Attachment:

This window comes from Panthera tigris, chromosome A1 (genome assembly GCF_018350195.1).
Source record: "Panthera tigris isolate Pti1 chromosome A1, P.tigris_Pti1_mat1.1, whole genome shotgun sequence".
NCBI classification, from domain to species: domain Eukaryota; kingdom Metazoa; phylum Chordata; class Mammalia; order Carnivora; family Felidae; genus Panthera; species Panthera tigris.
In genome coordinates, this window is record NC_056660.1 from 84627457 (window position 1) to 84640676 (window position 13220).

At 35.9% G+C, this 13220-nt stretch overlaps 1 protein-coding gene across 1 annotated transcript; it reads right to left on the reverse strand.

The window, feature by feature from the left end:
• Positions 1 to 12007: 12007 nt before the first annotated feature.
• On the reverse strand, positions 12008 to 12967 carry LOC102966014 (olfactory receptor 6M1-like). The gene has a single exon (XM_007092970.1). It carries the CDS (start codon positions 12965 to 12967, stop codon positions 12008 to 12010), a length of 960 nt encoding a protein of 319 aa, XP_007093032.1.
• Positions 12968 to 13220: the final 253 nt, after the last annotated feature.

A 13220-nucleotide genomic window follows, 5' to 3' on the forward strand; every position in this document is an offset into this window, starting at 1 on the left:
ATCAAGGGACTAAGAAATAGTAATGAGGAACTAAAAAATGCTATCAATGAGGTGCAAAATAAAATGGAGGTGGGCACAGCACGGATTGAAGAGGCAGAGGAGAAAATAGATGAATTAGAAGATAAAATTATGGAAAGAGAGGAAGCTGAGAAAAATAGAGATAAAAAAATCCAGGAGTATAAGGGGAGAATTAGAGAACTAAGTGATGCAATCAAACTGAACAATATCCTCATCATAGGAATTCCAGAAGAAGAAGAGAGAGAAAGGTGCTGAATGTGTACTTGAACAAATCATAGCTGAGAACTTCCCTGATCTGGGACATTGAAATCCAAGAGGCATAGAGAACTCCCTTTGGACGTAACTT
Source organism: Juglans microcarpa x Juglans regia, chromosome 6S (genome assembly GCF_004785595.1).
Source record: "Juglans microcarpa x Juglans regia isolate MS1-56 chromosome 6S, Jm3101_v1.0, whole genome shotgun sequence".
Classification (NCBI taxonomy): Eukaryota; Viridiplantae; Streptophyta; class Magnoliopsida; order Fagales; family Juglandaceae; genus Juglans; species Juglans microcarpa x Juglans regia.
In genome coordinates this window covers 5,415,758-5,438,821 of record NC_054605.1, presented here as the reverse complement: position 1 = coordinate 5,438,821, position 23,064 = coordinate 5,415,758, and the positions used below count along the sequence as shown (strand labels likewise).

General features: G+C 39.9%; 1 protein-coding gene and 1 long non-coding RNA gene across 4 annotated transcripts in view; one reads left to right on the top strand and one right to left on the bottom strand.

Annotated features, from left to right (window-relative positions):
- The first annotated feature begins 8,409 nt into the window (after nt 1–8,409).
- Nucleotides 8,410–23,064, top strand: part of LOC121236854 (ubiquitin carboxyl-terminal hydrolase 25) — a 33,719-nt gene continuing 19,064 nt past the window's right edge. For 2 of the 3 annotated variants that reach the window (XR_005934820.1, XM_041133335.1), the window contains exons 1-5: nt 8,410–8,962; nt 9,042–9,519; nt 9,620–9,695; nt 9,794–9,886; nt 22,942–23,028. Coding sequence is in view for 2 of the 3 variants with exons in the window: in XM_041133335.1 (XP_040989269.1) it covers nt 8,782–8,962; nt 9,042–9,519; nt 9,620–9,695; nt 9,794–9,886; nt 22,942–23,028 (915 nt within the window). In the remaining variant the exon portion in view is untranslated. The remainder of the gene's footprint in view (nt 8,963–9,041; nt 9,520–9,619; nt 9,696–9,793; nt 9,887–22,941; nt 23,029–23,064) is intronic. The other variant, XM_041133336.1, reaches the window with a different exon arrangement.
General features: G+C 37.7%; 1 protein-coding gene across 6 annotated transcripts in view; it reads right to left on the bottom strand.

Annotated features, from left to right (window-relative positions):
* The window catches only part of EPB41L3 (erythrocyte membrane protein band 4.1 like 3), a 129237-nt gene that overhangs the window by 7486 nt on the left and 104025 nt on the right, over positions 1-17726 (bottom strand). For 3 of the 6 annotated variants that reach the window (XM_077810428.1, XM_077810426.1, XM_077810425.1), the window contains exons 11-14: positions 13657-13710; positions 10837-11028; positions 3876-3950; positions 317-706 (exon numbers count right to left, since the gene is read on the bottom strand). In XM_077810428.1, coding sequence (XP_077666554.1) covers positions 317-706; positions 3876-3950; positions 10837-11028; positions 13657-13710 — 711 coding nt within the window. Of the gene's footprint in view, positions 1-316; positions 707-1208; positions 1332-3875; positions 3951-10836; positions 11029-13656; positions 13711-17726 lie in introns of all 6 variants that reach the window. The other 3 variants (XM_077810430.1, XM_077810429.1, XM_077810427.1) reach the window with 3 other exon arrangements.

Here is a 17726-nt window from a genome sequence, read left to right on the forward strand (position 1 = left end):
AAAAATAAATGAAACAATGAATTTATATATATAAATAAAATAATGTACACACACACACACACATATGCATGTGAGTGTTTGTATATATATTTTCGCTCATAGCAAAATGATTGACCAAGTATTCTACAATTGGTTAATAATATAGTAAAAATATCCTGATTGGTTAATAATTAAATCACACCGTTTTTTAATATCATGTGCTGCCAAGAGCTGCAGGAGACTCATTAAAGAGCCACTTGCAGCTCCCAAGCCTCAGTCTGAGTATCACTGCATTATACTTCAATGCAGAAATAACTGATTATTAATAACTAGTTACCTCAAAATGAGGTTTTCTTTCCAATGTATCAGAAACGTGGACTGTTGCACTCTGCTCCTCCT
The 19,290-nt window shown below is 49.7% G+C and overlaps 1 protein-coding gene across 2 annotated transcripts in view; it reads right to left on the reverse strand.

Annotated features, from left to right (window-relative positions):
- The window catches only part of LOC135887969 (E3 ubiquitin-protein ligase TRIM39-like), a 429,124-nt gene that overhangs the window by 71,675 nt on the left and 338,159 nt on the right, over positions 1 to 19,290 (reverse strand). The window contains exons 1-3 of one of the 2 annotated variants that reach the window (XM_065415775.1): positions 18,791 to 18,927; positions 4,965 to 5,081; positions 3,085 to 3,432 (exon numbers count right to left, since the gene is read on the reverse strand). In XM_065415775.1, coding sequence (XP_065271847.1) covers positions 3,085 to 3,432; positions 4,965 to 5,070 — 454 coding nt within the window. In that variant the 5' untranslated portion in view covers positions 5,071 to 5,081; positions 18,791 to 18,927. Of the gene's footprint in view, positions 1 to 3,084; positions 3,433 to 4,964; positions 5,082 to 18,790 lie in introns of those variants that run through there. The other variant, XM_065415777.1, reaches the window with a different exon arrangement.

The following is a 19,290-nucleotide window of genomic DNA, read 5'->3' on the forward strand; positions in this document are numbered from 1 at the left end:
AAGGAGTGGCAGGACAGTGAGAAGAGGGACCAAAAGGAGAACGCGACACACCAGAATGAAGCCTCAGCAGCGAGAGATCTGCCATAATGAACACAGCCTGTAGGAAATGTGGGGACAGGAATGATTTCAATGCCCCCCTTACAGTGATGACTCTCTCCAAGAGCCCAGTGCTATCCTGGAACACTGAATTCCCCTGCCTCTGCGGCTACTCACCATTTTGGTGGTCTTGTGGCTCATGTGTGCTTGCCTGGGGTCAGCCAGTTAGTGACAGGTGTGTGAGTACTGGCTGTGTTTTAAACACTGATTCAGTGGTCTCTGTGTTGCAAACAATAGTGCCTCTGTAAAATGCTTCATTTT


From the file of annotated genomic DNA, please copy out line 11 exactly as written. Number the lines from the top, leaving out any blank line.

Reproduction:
ATCAAGGGACTAAGAAATAGTAATGAGGAACTAAAAAATGCTATCAATGAGGTGCAAAATAAAATGGAGGTGGGCACAGCACGGATTGAAGAGGCAGAGGAGAAAATAGATGAATTAGAAGATAAAATTATGGAAAGAGAGGAAGCTGAGAAAAATAGAGATAAAAAAATCCAGGAGTATAAGGGGAGAATTAGAGAACTAAGTGATGCAATCAAACTGAACAATATCCTCATCATAGGAATTCCAGAAGAAGAAGAGAGAGAAAGGTGCTGAATGTGTACTTGAACAAATCATAGCTGAGAACTTCCCTGATCTGGGACATTGAAATCCAAGAGGCATAGAGAACTCCCTTTGGACGTAACTT